Une question souvent posée: le TTIP, est-ce qu'il va affaiblir les règles européennes en matière d’OGM? Dans le même temps, les entreprises de biotechnologie poussent pour obtenir que les produits issus de la prochaine génération de biotechnologies échappent à la législation sur les OGM et soient donc autorisés. Ces deux sujets sont-ils liés l’un à l’autre ? Des courriels obtenus par le biais du droit à l’information montrent que c’est bel et bien le cas.
An often asked question is whether TTIP will weaken Europe's rules over genetically modified organisms (GMOs). Meanwhile, the biotech industry is pushing for the products of the 'next generation' biotech crops to escape the EU's legislation on GMOs and therefore to go unregulated. Is there a link between this new push, and TTIP? Emails obtained via a Freedom of Information request show this might indeed be the case.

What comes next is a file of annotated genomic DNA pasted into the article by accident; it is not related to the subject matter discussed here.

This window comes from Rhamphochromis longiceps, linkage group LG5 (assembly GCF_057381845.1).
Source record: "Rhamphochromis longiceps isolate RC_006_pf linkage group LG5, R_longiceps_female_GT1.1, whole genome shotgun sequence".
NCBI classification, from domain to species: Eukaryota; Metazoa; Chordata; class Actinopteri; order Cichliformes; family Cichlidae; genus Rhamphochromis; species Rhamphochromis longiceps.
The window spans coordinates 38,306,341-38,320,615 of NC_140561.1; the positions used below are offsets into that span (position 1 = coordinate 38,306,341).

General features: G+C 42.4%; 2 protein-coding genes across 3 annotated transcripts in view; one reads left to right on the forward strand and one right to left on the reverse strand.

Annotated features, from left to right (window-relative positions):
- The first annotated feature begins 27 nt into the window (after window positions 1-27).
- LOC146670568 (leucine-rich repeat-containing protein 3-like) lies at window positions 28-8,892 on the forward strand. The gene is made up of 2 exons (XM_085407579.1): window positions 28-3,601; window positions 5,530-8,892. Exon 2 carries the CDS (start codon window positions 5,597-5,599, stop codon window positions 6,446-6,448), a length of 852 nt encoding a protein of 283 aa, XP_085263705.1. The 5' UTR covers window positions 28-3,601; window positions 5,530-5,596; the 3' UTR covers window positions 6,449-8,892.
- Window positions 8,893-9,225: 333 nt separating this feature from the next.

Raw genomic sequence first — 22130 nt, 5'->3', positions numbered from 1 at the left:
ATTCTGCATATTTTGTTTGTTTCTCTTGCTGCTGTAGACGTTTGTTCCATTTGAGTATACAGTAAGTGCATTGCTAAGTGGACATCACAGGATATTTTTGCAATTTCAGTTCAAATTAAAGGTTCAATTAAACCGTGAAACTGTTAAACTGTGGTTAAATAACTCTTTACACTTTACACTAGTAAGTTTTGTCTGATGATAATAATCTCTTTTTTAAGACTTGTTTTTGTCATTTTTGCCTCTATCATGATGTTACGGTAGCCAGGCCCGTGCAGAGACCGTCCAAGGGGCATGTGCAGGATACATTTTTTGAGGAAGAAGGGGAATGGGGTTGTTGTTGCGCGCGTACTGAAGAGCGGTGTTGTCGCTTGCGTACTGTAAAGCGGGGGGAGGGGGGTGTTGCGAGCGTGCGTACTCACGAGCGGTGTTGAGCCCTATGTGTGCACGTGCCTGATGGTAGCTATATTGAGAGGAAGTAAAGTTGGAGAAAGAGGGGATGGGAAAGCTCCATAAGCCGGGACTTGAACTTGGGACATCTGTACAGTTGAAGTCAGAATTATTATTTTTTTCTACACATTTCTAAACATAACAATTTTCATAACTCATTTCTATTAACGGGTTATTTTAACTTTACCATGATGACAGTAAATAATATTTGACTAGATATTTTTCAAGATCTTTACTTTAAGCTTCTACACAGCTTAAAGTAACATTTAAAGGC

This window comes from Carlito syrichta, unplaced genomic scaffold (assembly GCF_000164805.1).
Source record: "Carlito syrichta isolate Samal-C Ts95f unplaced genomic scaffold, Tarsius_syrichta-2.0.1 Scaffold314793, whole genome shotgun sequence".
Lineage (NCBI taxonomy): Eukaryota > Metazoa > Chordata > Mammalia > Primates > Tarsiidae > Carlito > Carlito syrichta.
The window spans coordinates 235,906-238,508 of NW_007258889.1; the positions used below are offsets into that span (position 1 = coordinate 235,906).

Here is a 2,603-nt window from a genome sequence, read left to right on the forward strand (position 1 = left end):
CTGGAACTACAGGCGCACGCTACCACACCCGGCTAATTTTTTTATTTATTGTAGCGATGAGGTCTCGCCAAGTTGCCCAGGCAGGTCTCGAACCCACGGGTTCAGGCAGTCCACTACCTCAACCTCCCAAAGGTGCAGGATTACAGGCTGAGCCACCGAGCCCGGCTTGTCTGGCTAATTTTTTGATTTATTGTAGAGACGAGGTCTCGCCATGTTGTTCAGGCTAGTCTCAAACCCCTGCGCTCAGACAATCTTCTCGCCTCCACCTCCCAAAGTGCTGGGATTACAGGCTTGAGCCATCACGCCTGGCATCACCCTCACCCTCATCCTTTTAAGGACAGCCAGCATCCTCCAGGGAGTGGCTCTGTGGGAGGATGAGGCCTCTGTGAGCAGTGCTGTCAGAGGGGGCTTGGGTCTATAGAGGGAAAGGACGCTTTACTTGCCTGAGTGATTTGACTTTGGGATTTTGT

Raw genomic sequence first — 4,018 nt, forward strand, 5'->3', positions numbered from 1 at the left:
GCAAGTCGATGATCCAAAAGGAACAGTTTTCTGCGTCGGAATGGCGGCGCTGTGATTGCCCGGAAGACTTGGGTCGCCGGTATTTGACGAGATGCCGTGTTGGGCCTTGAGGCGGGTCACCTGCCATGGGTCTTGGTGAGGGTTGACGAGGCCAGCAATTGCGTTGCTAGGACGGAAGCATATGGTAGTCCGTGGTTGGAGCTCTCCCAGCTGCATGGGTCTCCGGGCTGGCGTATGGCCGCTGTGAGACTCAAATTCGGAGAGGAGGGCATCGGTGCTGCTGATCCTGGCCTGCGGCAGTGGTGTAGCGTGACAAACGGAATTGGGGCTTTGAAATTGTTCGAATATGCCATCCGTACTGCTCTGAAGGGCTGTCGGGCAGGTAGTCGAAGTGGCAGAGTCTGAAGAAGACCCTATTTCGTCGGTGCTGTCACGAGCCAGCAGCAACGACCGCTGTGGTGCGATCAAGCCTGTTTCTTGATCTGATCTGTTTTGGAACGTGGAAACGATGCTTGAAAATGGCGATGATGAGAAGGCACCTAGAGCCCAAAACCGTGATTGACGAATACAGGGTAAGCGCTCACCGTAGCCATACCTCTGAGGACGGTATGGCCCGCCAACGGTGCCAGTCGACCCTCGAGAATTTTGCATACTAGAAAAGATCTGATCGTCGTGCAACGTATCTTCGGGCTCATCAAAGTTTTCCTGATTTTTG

An investigation led by research and campaign group Corporate Europe Observatory (CEO) and journalist Stéphane Horel exposes corporate lobby groups mobilising to stop the EU taking action on hormone (endocrine) disrupting chemicals (EDCs). The report sheds light on how corporations and their lobby groups have used numerous tactics from the corporate lobbying playbook: scaremongering, evidence-discrediting, and delaying tactics as well as the ongoing TTIP negotiations as a leverage.
The European Commission’s shocking leaked proposal for ”better regulation” would create pro-business bureaucratic mechanisms to prevent new laws - from regulating chemicals to preventing climate change - that could hurt the bottom line of corporations. Add TTIP and its 'regulatory co-operation' and US companies get in on the act too, with extra privileges.
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